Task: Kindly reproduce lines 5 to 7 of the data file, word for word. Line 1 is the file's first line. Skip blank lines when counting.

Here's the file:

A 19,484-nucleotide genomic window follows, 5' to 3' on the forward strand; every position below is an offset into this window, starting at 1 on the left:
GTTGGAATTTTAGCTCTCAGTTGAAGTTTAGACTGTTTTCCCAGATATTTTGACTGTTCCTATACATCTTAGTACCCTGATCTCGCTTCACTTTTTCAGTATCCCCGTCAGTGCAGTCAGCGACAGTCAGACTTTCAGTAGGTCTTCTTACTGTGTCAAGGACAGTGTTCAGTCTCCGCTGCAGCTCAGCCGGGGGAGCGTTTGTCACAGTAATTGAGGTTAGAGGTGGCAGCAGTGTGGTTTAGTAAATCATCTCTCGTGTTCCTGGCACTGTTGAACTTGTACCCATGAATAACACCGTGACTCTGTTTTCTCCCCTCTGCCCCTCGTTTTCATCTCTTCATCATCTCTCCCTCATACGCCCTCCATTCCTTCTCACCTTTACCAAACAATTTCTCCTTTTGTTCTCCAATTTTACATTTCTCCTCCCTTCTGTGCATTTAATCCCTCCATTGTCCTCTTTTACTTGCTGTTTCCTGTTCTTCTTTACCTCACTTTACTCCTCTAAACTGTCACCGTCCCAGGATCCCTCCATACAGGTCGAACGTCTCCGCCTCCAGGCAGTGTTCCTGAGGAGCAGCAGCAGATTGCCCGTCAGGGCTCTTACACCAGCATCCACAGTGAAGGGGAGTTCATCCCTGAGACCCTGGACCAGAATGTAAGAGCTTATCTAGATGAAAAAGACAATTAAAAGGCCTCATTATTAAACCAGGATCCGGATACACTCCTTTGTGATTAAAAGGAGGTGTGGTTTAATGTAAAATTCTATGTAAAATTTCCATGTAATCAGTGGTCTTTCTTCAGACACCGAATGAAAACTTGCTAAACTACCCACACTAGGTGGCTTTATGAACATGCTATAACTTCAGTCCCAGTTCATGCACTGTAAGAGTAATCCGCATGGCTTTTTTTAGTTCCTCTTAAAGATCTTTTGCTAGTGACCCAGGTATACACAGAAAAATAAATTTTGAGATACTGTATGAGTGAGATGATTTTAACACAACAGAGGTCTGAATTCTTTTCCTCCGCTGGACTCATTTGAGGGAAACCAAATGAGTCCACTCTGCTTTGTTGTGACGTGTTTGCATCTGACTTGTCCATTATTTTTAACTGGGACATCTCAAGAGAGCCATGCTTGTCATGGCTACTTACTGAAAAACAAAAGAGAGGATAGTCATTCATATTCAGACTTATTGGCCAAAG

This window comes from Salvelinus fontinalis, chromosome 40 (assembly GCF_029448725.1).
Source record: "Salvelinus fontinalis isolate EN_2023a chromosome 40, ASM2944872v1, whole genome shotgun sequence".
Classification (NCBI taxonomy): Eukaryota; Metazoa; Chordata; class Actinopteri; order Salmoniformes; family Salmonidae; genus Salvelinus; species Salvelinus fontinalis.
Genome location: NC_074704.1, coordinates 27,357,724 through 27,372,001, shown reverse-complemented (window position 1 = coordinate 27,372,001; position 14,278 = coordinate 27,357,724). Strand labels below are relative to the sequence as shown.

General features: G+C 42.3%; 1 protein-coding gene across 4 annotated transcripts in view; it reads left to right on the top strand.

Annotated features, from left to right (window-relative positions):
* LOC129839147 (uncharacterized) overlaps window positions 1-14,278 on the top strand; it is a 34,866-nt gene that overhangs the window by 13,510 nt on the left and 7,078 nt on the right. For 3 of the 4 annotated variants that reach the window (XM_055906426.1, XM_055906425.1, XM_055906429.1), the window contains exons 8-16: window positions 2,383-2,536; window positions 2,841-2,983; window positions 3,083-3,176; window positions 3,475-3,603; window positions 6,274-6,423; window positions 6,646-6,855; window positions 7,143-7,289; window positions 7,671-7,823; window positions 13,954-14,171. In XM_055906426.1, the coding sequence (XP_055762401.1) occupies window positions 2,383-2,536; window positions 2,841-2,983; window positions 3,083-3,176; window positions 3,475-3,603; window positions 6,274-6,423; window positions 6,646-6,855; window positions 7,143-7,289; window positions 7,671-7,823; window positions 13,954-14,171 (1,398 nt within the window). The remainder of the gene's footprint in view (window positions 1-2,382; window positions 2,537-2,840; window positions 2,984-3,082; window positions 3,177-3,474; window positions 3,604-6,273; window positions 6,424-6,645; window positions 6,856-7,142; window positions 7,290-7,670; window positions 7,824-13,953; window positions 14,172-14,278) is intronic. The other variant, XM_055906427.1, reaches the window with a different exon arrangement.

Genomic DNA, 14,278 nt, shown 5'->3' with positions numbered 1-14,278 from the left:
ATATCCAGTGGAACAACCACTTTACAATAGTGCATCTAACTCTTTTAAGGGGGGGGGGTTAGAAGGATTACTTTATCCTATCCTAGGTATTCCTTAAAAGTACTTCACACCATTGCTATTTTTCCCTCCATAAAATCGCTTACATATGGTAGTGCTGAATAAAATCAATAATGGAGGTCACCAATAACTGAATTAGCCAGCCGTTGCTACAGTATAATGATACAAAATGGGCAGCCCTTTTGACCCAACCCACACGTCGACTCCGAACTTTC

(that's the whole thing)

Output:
Classification (NCBI taxonomy): Eukaryota; Metazoa; Chordata; class Actinopteri; order Salmoniformes; family Salmonidae; genus Salvelinus; species Salvelinus fontinalis.
Genome location: NC_074704.1, coordinates 27,357,724 through 27,372,001, shown reverse-complemented (window position 1 = coordinate 27,372,001; position 14,278 = coordinate 27,357,724). Strand labels below are relative to the sequence as shown.

General features: G+C 42.3%; 1 protein-coding gene across 4 annotated transcripts in view; it reads left to right on the top strand.